Luminaria: Rise of the MOOC

by on November 19, 2013 in Luminaria with No Comments »


(To view a PDF of the print copy, click here)

IN THIS ISSUE

  • Welcome Letter from Dwight Hodgson
  • I Took A MOOC
  • Interview: MCNY President Vinton Thompson
  • Learning To Learn
  • MOOCs At MCNY?
  • Low MOOC Completion Rates
  • A Brief Tour of MOOC Providers
  • MOOCs And Math
  • LEC Students on MOOCs
MOOC cover
Welcome Letter from Dwight Hodgson

As the new Coordinator of the Learning Enhancement Center (LEC) and Mentor & Leadership Development Program (MLDP), I am excited to welcome you to another edition of Luminaria. This edition seeks to unfold the MOOC phenomenon. Recently, I have found myself thinking about my past professional experiences in non-conventional environments, which have given me an array of perspectives on education and learning. As the Education Center Coordinator for an adult basic education center, I analyzed issues ranging from the residual effects of a flawed K-12 system to the impositions of family life on the adult learner. As the Coordinator of a CUNY access program charged with getting young minorities involved in biomedical research and the world of STEM, I worked with students at the top of their undergraduate classes—students who didn’t need remedial intervention but who needed to be introduced to, and guided through, research opportunities, internships, and summer programs. And as Associate Director of Diversity and Inclusion at a premier city high school, I promoted diversity within an intelligent and articulate but, from the perch of interpersonal engagement, socially and culturally uninformed student body.

In each of these situations—and in many more like them—MOOCs have the potential to fill an education gap by giving students the time and space to step in and out of the classroom experience without interrupting their work flow. Having seen early college students selflessly offer up their naivety in exchange for an introduction to different cultures, I imagine students will bring that same innocence and yearning to the global, virtual MOOC classroom. I like to think that, in the same ways my former students strung their life experiences outside the classroom into an applicable learning device when they worked with their tutors, students enrolled in MOOCs will use their experience to enhance the experience for all. And I also believe that the communal MOOC environment will foster an opportunity for students to chime in on topics they never imagined they could have anything of substance to offer.

I am not concerned, and do not think, that MOOCs will replace the traditional classroom. More likely, they will supplement the brick-and-mortar education system richly and robustly . . . with many hiccups along the way. And that brings me full circle, to my role with the LEC and MLDP here at MCNY. As online classes and MOOCs continue to expand throughout higher education, support services—where confused and introspective students converse with real, live human tutors and mentors—will become all the more vital. As you survey the perspectives of this issue, I hope you take a moment to consider how the digital MOOC model might add to the analog nature of your education and your life. Happy reading.

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Luminaria: Volume 1, Issue 9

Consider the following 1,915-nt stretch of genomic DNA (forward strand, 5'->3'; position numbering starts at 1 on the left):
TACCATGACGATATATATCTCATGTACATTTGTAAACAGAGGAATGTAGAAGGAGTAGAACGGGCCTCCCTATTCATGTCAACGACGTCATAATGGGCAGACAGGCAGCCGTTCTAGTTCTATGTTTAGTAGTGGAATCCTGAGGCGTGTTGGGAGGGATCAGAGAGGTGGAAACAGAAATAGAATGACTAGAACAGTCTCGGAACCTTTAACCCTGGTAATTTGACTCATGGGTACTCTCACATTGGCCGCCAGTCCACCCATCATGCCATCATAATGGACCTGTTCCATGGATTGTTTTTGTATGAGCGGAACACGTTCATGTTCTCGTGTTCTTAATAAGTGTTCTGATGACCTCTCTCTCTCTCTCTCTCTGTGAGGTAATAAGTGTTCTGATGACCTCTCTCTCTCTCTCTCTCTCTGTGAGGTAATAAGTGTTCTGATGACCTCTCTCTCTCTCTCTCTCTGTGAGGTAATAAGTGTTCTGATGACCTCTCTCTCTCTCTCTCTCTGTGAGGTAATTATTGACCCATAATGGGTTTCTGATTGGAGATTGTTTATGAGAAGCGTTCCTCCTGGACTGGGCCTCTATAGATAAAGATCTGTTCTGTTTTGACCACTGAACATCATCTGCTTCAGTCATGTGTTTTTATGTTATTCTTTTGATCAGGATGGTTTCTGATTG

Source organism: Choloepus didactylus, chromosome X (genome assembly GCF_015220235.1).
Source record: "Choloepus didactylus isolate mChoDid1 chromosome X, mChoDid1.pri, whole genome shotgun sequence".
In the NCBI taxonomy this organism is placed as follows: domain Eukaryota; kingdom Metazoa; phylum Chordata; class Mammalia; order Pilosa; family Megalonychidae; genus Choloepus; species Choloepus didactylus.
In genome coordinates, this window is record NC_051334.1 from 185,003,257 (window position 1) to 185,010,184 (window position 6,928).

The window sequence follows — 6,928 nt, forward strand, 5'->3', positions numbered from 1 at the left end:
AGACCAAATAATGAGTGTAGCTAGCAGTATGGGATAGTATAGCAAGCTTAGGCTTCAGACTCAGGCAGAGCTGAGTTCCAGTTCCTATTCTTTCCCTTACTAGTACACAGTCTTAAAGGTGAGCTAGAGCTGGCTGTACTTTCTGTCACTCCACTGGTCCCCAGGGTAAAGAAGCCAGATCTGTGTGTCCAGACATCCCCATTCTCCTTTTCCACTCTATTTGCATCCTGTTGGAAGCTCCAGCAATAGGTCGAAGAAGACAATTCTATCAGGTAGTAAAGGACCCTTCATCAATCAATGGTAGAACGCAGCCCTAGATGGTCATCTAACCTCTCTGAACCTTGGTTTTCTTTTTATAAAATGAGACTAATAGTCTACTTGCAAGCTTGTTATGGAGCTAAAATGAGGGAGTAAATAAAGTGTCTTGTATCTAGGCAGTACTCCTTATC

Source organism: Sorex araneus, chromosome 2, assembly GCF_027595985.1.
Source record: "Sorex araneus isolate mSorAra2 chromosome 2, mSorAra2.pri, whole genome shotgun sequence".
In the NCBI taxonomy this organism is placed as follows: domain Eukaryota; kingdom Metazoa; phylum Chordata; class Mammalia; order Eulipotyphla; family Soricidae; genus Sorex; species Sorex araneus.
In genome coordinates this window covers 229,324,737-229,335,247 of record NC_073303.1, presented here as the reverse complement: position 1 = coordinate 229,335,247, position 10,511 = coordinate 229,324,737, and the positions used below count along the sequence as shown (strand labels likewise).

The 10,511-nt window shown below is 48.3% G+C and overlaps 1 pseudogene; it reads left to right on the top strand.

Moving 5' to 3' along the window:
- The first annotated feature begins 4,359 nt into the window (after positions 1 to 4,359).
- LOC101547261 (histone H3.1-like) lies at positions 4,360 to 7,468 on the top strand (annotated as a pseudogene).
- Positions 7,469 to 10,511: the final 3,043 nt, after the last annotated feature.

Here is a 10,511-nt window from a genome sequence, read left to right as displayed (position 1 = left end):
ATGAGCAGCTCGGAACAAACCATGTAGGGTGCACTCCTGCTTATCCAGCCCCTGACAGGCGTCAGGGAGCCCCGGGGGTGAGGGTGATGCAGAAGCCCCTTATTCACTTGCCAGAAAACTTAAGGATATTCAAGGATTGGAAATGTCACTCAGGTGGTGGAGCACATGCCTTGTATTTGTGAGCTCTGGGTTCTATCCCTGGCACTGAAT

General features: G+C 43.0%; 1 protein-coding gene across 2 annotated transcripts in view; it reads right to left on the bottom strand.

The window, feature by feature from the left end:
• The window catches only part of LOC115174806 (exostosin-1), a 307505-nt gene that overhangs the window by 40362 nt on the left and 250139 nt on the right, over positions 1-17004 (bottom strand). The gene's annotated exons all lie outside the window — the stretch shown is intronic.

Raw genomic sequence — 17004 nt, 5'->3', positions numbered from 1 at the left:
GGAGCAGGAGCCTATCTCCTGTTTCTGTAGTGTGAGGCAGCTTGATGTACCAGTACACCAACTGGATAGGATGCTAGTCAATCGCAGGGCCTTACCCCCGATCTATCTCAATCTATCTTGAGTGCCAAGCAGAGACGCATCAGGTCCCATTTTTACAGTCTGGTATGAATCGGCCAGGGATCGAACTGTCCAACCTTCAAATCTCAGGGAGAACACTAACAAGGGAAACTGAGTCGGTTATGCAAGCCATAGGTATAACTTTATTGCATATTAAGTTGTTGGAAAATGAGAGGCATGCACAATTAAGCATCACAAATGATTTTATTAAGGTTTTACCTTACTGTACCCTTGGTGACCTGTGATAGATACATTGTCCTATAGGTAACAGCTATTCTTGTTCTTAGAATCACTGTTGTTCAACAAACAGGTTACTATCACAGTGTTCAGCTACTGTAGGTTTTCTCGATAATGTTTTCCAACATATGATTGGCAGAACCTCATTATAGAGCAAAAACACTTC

by on November 13, 2012 in Luminaria with No Comments »


IN THIS ISSUE

  • Letter from the Editor
  • Learning the Tricks to College Life
  • Learning How to Learn: Academia’s Best Kept Secret
  • Learners Who Inherit the Future
  • Study Skills

 

Letter from the Editor

Sujey Batista, Writing Specialist

“The future belongs to those who are capable of being retrained again and again.”

—Daniel Burns

Salutations Readers,

Our latest issue discusses one of the most valuable skills one can possess as a student and working professional: the ability to learn. Lifelong learning is vital for those who seek success throughout their working lives. Those who can successfully acquire and apply this part skill, part survival tactic are more likely to thrive in today’s dynamic and fast-paced world. Lifelong learners embrace the idea of learning as a mechanism for improvement as professionals and human beings.

The submissions from our team explore this topic from a variety of angles. Aside from providing readers with a conceptual understanding of the skill, we discuss the relevance of this ability in correlation with current workforce trends and its connection to Purpose-Centered Education. The issue features an interactive piece that explores the benefits of study skills as an effective learning strategy. Another section, dedicated to the student reader, provides insight on skills that, when mastered, can ease the challenges of college life. We’ve provided our readers with valuable insight that, in combination with a self-directed attitude and open-mind, can help anyone accomplish their most valued goals. Enjoy!

Sujey

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Luminaria: Volume 1, Issue 8

by on October 13, 2011 in Luminaria with 2 Comments »


IN THIS ISSUE

  • Letter from the Editor
  • Q&A: Self-Directed Learning
  • Short Story: “Zombies of the Big Apple”
  • Special Feature: A Film on Self-Directed Learning
  • Math Corner
  • A Concluding Note

 

The Editor Speaks

Letter from Nathan Schiller, Writing Specialist, LEC

Dear Readers,

The theme for this issue of Luminaria, the LEC newsletter, is the guiding concept of the LEC: self-directed learning. This may seem like an obvious term—Q: What is self-directed learning? A: It’s when you learn by directing yourself!—but it is actually much more layered, complex, and interesting. And because it is an idea crucial to MCNY, it is, therefore, an idea worth exploring.

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